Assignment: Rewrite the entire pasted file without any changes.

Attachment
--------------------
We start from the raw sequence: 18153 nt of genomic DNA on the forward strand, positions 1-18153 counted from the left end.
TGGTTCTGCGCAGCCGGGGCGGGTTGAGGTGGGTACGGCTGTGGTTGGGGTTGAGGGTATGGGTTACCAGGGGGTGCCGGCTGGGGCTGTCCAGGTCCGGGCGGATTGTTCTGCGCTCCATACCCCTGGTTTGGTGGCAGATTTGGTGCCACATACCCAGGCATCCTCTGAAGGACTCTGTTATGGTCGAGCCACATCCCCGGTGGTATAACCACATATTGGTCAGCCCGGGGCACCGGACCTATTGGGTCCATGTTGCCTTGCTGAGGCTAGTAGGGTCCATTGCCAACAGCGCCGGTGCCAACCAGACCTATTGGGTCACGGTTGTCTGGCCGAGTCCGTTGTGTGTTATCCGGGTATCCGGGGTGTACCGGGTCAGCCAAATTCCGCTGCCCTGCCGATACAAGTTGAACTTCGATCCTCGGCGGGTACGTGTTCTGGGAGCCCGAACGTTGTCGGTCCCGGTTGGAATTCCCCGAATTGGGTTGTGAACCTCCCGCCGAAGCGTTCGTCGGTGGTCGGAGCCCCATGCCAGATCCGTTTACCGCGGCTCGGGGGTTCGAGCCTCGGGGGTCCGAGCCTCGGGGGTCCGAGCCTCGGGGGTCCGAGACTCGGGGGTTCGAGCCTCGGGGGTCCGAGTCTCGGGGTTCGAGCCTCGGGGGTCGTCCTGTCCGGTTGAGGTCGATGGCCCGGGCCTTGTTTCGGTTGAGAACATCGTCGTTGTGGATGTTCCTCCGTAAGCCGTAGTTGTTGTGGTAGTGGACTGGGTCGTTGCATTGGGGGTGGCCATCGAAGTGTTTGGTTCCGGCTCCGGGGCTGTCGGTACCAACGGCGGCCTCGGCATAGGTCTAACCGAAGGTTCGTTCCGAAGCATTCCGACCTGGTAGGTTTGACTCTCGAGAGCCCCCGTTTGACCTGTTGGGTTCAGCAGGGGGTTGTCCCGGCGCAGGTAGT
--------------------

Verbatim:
We start from the raw sequence: 18153 nt of genomic DNA on the forward strand, positions 1-18153 counted from the left end.
TGGTTCTGCGCAGCCGGGGCGGGTTGAGGTGGGTACGGCTGTGGTTGGGGTTGAGGGTATGGGTTACCAGGGGGTGCCGGCTGGGGCTGTCCAGGTCCGGGCGGATTGTTCTGCGCTCCATACCCCTGGTTTGGTGGCAGATTTGGTGCCACATACCCAGGCATCCTCTGAAGGACTCTGTTATGGTCGAGCCACATCCCCGGTGGTATAACCACATATTGGTCAGCCCGGGGCACCGGACCTATTGGGTCCATGTTGCCTTGCTGAGGCTAGTAGGGTCCATTGCCAACAGCGCCGGTGCCAACCAGACCTATTGGGTCACGGTTGTCTGGCCGAGTCCGTTGTGTGTTATCCGGGTATCCGGGGTGTACCGGGTCAGCCAAATTCCGCTGCCCTGCCGATACAAGTTGAACTTCGATCCTCGGCGGGTACGTGTTCTGGGAGCCCGAACGTTGTCGGTCCCGGTTGGAATTCCCCGAATTGGGTTGTGAACCTCCCGCCGAAGCGTTCGTCGGTGGTCGGAGCCCCATGCCAGATCCGTTTACCGCGGCTCGGGGGTTCGAGCCTCGGGGGTCCGAGCCTCGGGGGTCCGAGCCTCGGGGGTCCGAGACTCGGGGGTTCGAGCCTCGGGGGTCCGAGTCTCGGGGTTCGAGCCTCGGGGGTCGTCCTGTCCGGTTGAGGTCGATGGCCCGGGCCTTGTTTCGGTTGAGAACATCGTCGTTGTGGATGTTCCTCCGTAAGCCGTAGTTGTTGTGGTAGTGGACTGGGTCGTTGCATTGGGGGTGGCCATCGAAGTGTTTGGTTCCGGCTCCGGGGCTGTCGGTACCAACGGCGGCCTCGGCATAGGTCTAACCGAAGGTTCGTTCCGAAGCATTCCGACCTGGTAGGTTTGACTCTCGAGAGCCCCCGTTTGACCTGTTGGGTTCAGCAGGGGGTTGTCCCGGCGCAGGTAGT